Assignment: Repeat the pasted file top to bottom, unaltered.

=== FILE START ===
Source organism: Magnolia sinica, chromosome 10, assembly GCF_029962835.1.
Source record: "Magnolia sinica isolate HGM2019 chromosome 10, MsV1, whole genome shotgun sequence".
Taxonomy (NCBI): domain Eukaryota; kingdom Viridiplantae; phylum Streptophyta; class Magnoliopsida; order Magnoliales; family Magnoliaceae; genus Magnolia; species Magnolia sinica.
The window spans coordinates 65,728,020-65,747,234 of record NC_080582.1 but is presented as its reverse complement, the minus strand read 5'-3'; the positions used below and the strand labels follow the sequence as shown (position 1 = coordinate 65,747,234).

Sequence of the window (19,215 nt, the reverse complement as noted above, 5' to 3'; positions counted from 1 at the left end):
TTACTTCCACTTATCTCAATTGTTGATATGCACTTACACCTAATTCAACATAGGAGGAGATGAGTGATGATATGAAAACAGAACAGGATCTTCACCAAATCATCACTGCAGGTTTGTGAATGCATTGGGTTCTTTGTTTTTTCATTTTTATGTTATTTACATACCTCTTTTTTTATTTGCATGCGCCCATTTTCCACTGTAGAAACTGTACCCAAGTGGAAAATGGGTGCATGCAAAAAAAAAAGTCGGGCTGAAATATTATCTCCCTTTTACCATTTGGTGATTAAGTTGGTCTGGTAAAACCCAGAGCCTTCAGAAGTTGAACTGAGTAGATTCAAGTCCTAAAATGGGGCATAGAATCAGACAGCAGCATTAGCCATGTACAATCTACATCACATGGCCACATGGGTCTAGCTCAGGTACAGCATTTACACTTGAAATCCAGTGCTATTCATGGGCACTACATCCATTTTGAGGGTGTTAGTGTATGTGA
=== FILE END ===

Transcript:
Source organism: Magnolia sinica, chromosome 10, assembly GCF_029962835.1.
Source record: "Magnolia sinica isolate HGM2019 chromosome 10, MsV1, whole genome shotgun sequence".
Taxonomy (NCBI): domain Eukaryota; kingdom Viridiplantae; phylum Streptophyta; class Magnoliopsida; order Magnoliales; family Magnoliaceae; genus Magnolia; species Magnolia sinica.
The window spans coordinates 65,728,020-65,747,234 of record NC_080582.1 but is presented as its reverse complement, the minus strand read 5'-3'; the positions used below and the strand labels follow the sequence as shown (position 1 = coordinate 65,747,234).

Sequence of the window (19,215 nt, the reverse complement as noted above, 5' to 3'; positions counted from 1 at the left end):
TTACTTCCACTTATCTCAATTGTTGATATGCACTTACACCTAATTCAACATAGGAGGAGATGAGTGATGATATGAAAACAGAACAGGATCTTCACCAAATCATCACTGCAGGTTTGTGAATGCATTGGGTTCTTTGTTTTTTCATTTTTATGTTATTTACATACCTCTTTTTTTATTTGCATGCGCCCATTTTCCACTGTAGAAACTGTACCCAAGTGGAAAATGGGTGCATGCAAAAAAAAAAGTCGGGCTGAAATATTATCTCCCTTTTACCATTTGGTGATTAAGTTGGTCTGGTAAAACCCAGAGCCTTCAGAAGTTGAACTGAGTAGATTCAAGTCCTAAAATGGGGCATAGAATCAGACAGCAGCATTAGCCATGTACAATCTACATCACATGGCCACATGGGTCTAGCTCAGGTACAGCATTTACACTTGAAATCCAGTGCTATTCATGGGCACTACATCCATTTTGAGGGTGTTAGTGTATGTGA